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Is the Market Too Complacent?

Is the Market Too Complacent?
Ron DeLegge
October 21, 2011

After getting spanked almost 9 percent over the past few months, stock prices have snapped back. The Schwab Total U.S. Broad Market ETF (NYSEArca: SCHB), which tracks the total U.S. stock market, has gained 6.27 percent over the past month. Office party anyone?

Similarly, stocks in developed global economies have risen. The iShares MSCI EAFE Index Fund (NYSEArca: EFA) which follows stocks from countries like Japan, Germany and the United Kingdom gained 8 percent over the past month. Even European stocks (NYSEArca: VGK) have jumped around 11 percent.

Despite the still fragile nature of the global economy, the European debt situation, and the worst recession since the Great Depression, have stocks come too far too fast? Are investors too complacent?

Falling Fear not Fear of Falling
One way to answer these questions is by analyzing the VIX index (Chicago Options: ^VIX), an indicator of marketplace fear that attempts to measure stock market volatility. By using a weighted blend of various S&P index options, the VIX attempts to estimate the implied volatility for the S&P 500 (NYSEArca: SPY) over the next 30 days.

With the VIX trading around 31, fear by this popular measure has fallen considerably. Put another way, as stocks have risen, volatility and fear have declined. In many ways, risk appetite, especially for risky assets like emerging market bonds (NYSEArca: PCY) and high yield debt (NYSEArca: JNK) has increased. This has been fueled, in part, by today’s low interest rates and the Federal Reserve’s monetary tinkering.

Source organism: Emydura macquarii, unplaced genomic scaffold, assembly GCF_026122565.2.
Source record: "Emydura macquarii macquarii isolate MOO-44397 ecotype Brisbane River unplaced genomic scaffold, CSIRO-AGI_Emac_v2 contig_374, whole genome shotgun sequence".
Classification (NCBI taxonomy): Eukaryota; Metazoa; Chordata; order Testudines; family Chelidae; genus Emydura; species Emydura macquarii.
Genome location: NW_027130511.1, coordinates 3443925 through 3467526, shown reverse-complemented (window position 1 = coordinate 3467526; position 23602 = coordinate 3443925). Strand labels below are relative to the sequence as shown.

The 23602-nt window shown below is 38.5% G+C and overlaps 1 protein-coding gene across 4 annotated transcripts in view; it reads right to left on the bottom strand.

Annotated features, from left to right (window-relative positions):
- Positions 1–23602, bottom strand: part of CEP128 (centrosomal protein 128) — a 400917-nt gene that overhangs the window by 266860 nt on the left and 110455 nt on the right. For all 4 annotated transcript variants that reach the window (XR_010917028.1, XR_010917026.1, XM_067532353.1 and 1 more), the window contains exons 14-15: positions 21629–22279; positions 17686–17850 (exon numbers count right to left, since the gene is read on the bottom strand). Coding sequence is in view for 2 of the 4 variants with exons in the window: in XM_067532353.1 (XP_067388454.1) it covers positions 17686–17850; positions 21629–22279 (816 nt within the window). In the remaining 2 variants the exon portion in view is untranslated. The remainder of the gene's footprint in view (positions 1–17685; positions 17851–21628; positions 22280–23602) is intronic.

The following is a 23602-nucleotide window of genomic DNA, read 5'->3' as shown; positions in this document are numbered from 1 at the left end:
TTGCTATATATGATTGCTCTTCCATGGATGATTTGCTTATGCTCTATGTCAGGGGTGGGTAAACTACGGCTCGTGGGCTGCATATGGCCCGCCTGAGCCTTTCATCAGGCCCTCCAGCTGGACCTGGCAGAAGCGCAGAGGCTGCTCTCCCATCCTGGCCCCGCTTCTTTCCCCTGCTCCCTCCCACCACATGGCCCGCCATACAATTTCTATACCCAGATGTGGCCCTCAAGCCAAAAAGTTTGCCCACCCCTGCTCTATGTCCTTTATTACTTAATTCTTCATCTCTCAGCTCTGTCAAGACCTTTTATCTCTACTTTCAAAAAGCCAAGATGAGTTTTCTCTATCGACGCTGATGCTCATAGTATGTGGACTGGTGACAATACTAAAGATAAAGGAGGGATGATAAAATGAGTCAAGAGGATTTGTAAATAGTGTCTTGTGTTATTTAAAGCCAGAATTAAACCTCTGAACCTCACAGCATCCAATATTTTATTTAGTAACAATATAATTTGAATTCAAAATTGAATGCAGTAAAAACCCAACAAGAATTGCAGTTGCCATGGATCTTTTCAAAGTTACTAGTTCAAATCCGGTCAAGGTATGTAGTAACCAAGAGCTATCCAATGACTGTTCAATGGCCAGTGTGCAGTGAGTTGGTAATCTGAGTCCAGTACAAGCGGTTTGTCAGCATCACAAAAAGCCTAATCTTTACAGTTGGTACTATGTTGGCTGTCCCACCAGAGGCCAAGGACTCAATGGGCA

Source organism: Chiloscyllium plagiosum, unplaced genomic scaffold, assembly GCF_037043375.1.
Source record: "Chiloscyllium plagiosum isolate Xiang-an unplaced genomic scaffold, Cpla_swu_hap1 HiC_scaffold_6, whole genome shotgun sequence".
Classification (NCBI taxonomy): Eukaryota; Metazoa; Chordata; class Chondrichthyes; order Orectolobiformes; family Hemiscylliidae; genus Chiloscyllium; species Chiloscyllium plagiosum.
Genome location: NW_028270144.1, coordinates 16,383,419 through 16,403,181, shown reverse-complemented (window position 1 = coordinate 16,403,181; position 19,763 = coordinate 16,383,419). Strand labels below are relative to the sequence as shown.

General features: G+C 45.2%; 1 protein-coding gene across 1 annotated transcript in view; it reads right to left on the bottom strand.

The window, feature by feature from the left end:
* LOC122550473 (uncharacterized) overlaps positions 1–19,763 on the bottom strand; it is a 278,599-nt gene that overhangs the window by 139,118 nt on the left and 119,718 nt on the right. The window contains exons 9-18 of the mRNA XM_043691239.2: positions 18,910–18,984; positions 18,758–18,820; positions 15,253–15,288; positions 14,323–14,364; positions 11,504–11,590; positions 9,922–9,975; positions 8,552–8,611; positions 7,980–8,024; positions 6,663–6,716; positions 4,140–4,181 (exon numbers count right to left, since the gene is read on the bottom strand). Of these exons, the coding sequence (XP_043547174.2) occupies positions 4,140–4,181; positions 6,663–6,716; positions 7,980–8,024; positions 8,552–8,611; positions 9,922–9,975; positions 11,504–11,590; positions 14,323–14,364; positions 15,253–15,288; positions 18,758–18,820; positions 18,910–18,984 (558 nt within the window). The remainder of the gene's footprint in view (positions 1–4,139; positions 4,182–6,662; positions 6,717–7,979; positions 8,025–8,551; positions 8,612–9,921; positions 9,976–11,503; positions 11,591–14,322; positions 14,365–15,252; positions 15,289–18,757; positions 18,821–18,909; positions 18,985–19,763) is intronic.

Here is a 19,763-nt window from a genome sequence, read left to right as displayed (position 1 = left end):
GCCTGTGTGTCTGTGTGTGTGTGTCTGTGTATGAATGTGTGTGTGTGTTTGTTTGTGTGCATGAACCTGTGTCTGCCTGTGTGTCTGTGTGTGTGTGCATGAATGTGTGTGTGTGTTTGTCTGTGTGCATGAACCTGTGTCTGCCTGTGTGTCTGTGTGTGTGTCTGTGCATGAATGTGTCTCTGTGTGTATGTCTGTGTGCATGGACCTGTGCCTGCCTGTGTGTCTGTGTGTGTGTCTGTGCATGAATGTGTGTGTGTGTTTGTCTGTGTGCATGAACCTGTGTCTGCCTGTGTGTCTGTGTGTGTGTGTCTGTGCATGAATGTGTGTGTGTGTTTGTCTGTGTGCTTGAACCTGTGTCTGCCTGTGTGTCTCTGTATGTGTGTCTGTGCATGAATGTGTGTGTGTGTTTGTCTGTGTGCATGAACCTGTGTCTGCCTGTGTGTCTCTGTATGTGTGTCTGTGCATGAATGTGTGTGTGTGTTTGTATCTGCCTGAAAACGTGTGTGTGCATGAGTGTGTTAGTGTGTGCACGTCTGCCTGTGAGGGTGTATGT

Another factor is investor’s behavior, which tends to be self-destructive rather than self-preserving.

How do investors choose what to buy or sell? Investment decisions are driven not just by fear and greed but memory loss. In some minds, the stock market thrashing of three years ago are ancient history. Confidence that stocks can repeat their 2009-10 success has become the general consensus, especially among financial experts. As a group, Wall Street’s strategists still foresee an 11 percent gain for the S&P 500 index in 2011.  

Avoid the Herd Mentality
In the long-run, the crowd and its herd mentality is usually wrong and so is expert driven analysis based upon conventional wisdom. And while betting against them is never easy, it’s often profitable. This is the strategy that ETFguide's Ready-to-Go ETF Portfolios have taken.  

Since the beginning of the year, our Generation Growth ETF Portfolio is ahead by 1.96 percent while our Sector Savvy ETF Portfolio is up by 9.13 percent, compared to a 1.71 percent decline for the S&P 500. What does it prove? It shows that good results don't happen by accident, but rather, through the careful allocation of investments. It also proves that good results can be achieved even during the worst of times.
  

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